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US Carriers Hike Base Fares by $2 as Fuel Prices Drop

Airlines based in the U.S. raised their domestic one-way fares by $2 on many routes last week in the wake of lower fuel prices.

Despite a decrease in fuel costs, industry analysts report that U.S. airlines have raised base domestic one-way fares by $2 since last week.

Led by JetBlue Airways, which raised the fares of a small number of flights on October 16, Delta Air Lines responded by raising their fares that night, according to a report published by Reuters. Southwest Airlines, United Airlines and American Airlines all followed suit the following day.

“We matched an industry increase and expanded it to additional markets,” Delta spokesman Anthony Black told Reuters.

Typically, airlines raise fares in response to higher fuel costs. According to Reuters, the “hikes suggest that airlines do not intend to pass along savings from the decline in jet fuel prices to their customers.” However, an article from CNBC reports that higher base fares don’t necessarily mean passengers will pay more because airlines regularly run promotions and adjust prices based on demand.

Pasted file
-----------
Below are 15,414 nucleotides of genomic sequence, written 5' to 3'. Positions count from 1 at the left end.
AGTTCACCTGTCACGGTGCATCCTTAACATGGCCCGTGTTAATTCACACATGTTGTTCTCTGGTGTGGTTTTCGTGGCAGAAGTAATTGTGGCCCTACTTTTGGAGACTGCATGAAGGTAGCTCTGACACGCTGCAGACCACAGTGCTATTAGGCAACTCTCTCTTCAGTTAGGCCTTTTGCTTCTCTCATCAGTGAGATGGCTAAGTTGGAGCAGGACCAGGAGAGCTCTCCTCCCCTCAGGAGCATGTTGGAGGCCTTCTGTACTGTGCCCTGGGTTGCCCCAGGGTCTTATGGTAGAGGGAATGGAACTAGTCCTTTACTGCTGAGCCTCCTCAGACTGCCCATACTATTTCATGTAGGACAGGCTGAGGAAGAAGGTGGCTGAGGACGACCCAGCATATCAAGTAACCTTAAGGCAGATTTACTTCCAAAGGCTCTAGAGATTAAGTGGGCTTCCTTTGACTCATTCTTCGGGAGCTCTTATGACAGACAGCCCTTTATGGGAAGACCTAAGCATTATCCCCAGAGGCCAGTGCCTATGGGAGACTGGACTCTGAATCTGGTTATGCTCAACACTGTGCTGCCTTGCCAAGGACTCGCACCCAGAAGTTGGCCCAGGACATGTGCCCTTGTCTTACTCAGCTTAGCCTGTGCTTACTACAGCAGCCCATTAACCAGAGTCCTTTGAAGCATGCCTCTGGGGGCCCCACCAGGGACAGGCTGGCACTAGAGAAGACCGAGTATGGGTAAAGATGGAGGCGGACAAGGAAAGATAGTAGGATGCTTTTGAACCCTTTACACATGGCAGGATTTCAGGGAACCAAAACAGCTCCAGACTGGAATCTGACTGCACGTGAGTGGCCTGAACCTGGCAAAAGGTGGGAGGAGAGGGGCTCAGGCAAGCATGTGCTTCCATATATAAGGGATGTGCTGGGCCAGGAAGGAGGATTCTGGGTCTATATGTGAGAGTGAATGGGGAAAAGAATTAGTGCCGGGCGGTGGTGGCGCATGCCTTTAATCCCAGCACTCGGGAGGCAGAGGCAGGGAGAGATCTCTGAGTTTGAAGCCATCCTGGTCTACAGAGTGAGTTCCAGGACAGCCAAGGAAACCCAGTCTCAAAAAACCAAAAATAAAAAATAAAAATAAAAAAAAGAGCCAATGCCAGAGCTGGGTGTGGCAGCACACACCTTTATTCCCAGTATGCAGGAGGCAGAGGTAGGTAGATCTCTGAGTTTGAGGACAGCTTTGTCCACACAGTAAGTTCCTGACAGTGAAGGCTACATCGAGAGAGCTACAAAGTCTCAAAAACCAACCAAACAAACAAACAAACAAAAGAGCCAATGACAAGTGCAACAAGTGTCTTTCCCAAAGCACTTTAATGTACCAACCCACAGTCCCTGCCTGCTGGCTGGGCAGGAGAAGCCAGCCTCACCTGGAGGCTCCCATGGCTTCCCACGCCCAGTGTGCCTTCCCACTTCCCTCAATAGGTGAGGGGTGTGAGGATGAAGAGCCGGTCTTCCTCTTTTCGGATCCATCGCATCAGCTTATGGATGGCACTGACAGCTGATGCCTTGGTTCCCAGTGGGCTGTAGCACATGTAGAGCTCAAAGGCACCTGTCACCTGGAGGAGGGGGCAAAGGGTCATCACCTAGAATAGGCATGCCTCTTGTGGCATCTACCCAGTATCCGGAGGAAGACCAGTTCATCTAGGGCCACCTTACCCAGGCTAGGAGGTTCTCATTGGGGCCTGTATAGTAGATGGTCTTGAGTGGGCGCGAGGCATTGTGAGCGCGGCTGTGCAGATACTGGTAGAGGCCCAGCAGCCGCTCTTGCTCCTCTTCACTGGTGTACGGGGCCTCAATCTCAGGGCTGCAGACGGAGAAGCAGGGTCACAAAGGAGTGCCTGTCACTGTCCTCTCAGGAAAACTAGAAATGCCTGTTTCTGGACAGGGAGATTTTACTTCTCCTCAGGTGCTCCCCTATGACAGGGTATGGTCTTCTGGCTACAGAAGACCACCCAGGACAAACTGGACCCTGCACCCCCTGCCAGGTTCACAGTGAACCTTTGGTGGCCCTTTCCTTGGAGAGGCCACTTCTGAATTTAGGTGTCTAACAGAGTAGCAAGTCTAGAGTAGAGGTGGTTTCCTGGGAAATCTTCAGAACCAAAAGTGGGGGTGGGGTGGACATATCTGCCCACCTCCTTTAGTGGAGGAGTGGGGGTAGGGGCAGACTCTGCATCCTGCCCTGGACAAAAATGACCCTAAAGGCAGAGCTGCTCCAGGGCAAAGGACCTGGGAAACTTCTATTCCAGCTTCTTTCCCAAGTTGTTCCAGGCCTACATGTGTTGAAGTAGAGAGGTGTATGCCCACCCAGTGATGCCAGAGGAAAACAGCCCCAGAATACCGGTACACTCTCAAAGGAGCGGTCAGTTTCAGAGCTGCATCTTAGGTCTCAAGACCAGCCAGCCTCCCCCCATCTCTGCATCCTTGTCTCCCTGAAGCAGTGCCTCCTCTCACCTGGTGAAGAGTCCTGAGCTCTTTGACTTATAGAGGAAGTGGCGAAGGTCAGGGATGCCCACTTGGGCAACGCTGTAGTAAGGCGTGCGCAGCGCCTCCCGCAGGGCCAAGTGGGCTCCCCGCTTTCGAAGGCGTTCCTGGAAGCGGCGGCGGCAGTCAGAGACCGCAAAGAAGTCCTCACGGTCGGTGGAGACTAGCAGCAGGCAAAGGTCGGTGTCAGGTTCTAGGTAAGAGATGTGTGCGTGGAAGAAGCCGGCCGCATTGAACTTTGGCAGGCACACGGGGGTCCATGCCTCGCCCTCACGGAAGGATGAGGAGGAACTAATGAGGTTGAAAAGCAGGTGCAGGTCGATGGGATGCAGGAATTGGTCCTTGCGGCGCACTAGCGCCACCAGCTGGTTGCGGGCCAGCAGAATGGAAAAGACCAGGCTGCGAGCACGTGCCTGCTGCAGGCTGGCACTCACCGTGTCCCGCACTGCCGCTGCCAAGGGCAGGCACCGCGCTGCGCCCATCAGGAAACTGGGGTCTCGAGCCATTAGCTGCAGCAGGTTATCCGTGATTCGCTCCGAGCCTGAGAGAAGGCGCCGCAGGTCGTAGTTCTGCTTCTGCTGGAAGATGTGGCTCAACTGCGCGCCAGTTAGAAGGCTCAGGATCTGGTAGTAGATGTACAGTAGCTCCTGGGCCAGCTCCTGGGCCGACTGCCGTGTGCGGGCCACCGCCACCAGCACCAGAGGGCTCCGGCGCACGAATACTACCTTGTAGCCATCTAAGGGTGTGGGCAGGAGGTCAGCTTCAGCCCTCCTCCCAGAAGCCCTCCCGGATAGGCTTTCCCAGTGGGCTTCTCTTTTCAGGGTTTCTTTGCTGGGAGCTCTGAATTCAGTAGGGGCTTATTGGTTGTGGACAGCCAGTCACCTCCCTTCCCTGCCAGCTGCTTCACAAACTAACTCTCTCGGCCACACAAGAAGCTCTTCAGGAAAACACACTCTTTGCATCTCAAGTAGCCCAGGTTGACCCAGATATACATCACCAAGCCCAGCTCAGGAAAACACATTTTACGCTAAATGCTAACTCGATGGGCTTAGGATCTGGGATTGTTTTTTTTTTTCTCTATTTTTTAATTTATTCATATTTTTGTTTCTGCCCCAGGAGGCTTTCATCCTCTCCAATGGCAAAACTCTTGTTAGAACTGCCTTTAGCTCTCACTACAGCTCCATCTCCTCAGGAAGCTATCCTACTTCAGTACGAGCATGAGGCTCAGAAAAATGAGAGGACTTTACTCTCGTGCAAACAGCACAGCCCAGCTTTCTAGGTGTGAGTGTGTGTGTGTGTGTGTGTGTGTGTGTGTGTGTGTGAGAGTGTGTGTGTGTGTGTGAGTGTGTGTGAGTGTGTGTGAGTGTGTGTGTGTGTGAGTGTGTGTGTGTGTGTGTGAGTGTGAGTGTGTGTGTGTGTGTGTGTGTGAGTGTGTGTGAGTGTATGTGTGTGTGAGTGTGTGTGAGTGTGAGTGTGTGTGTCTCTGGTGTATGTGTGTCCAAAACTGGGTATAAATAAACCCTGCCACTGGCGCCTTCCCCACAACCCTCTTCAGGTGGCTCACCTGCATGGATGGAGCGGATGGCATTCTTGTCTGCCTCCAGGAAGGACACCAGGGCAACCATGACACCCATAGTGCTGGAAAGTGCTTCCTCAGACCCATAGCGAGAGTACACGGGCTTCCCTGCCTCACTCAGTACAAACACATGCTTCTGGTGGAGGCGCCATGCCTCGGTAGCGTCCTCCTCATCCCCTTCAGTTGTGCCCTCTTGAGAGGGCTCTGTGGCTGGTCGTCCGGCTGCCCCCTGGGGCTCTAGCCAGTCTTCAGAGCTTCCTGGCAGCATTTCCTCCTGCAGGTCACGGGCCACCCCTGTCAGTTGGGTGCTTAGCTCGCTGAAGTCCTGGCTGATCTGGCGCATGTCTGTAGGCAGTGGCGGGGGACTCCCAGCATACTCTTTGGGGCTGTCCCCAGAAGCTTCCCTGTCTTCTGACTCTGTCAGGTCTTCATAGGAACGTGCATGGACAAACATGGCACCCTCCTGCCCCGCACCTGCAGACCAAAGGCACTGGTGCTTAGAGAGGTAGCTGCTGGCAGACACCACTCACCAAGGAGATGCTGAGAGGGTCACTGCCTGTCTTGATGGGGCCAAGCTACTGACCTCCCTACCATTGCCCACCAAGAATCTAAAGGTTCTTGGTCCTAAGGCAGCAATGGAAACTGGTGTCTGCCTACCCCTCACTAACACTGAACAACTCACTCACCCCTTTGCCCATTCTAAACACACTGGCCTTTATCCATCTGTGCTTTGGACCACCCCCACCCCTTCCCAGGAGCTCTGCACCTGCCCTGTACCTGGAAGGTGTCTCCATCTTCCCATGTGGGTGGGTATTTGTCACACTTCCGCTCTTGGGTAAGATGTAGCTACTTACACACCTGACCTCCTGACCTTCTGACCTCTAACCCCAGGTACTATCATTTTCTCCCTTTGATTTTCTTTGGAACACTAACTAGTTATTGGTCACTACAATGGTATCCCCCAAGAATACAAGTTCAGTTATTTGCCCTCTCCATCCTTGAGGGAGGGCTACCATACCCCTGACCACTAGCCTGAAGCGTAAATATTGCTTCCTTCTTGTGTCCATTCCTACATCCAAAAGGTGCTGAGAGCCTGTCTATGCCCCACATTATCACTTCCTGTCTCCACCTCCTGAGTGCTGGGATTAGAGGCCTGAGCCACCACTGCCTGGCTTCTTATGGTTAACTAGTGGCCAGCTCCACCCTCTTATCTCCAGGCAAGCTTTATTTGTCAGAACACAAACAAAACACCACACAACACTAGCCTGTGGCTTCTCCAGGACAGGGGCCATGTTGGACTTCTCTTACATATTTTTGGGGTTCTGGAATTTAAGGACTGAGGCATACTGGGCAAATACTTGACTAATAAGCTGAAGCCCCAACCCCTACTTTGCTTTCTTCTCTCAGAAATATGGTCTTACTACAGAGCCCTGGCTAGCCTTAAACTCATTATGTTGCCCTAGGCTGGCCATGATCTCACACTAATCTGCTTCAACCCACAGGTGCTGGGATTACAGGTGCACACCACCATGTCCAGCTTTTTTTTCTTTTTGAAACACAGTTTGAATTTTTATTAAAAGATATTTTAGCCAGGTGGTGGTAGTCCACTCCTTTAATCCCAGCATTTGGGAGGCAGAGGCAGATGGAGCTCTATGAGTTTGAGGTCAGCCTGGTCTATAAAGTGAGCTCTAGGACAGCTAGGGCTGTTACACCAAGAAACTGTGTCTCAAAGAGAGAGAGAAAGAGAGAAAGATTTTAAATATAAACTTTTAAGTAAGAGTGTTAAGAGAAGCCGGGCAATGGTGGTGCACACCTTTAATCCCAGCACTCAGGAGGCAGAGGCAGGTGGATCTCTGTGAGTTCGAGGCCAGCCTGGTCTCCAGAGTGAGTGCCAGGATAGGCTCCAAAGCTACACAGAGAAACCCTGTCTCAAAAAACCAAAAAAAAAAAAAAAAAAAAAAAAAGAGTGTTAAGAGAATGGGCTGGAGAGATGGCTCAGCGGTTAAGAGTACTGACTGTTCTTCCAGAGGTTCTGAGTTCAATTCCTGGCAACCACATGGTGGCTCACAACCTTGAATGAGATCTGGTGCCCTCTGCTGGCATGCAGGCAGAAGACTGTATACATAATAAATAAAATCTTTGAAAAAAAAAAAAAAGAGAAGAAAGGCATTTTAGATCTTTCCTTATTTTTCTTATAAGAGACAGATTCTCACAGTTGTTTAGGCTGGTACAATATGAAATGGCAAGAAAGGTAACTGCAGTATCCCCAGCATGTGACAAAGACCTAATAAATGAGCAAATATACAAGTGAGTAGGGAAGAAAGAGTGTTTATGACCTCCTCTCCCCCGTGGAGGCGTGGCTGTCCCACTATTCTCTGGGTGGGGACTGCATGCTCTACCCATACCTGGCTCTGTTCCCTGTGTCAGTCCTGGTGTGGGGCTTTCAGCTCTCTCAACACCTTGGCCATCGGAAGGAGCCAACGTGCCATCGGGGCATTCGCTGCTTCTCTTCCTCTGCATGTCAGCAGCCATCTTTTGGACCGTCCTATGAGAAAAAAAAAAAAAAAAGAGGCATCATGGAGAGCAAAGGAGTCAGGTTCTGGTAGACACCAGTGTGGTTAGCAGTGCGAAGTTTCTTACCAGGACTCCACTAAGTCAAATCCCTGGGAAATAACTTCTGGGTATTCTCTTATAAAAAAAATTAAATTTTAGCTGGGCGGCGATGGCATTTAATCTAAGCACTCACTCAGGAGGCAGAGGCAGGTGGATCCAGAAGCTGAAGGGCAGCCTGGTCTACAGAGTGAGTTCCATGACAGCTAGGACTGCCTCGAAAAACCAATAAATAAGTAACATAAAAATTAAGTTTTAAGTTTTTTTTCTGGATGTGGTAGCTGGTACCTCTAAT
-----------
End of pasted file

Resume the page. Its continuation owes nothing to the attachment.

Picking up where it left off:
In response to the fare increases, stock prices rose an average of 5 percent for Delta, American and United. Reuters speculated that the news “may quell investors’ concern that airline revenue will fall if the Ebola virus discourages people from traveling.”

“Ebola fears do not appear to be hurting demand for flights and the news about the end of the quarantine period for dozens of Texans with no new infections may continue to calm lingering fears,” Rick Seaney, head of FareCompare.com, told USA Today.

Of the 20 attempted fare hikes since January, this was the first successful one in October and the fifth of 2014.

[Photo: iStock]

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